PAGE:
Where to Send Your Demo
Captured Tracks, run by one-time Academy Annex mainstay Mike Sniper, is the most tirelessly productive label in Brooklyn, firing off 50 or so releases spanning 7″ and 12″ singles, full LPs, cassettes, and CD-Rs in barely two years of existence. There’s a certain messy aesthetic to most of their records, but also a willingness to try anything. They’ve quietly released some of the best nuggets of the recent local DIY boom, by bands like The Beets, Beach Fossils, and Sniper’s own Blank Dogs and Mayfair Set projects. They’ve also launched the career of the now legitimately big Dum Dum Girls, and started looking across the Atlantic to distribute low-profile British singles like Veronica Falls’ great “Fell in Love in a Graveyard.” Though the label is a household name in only a very small circle of households, when the story of Brooklyn music in this era is re-told, Captured Tracks will loom large.
With some of the most austere, handsome album covers around, Sacred Bones (operating from the belly of the Bedford stop beast on North 7th Street) has been providing wall candy for local shops for a few years now. The music hasn’t been bad either, veering in to even more experimental ground than kindred spirit Sniper (whose Blank Dogs have released material on the label as well). But now, with new signees like Wisconsin goth Zola Jesus gaining legitimate buzz, their profile is likely to extend past the vinyl snobs.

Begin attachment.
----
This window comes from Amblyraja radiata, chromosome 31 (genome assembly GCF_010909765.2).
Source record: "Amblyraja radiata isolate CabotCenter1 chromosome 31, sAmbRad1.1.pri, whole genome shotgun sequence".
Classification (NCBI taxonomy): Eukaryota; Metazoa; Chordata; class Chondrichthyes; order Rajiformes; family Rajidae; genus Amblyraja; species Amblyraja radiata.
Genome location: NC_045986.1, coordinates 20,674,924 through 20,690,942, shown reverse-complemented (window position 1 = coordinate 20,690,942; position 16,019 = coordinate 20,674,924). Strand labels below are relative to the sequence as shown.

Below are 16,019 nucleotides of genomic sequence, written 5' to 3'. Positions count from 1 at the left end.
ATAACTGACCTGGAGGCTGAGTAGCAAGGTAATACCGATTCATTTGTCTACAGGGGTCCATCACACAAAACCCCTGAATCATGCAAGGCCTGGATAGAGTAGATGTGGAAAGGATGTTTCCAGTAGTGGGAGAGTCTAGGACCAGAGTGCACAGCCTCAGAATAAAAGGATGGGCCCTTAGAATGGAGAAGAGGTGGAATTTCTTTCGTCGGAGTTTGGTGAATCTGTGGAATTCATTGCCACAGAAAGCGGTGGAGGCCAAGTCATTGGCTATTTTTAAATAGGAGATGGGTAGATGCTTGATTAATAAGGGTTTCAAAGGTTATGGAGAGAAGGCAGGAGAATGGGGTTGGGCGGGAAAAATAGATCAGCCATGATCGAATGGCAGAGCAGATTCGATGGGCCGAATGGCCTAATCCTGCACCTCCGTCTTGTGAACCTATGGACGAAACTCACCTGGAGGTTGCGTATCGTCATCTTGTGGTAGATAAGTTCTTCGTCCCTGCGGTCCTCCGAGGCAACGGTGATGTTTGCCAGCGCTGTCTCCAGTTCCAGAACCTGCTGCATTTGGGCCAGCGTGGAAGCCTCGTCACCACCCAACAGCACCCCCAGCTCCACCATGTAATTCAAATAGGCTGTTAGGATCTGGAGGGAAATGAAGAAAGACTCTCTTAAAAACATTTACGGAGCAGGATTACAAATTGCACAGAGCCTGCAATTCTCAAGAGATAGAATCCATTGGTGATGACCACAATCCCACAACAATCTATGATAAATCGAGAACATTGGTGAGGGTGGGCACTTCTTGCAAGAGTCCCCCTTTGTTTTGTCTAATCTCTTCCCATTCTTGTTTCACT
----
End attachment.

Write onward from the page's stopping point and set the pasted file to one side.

Rare Book Room
Nicolas Vernhes has yet to have the same kind of smash success as a label head that he’s had as a producer and engineer for bands like Animal Collective, Deerhunter or The Dirty Projectors, but it’s only a couple years old yet, and interesting if noncommercial bands like Talk Normal bode well. The already formidable legend of the Nassau Avenue recording studio the label’s named for just casts a long shadow, is all.
Since Grizzly Bear records have gotten so lush and commercial-ready, it might be tough to see Terrible Records‘ founder Chris Taylor as a DIY OG. Until you remember that he produced those records himself, and you know, built the studio they were recorded in. Their roster is slicker than most local start-ups, which at Taylor’s level of success (and supposed super-niceness) isn’t that surprising. But still, Taylor’s solo work as CANT, Class Actress’s stylish debut EP, and even unearthed Arthur Russell tracks from the 70s are very strong products. If any of Brooklyn’s imprints are primed to supernova, it’s this one.
One of the newest labels of note, Infinite Best is only three releases deep, the third of which is Color Your Life, the breakthrough EP for Twin Sister, suddenly one of the hottest bands in town. All eyes on number four, then.
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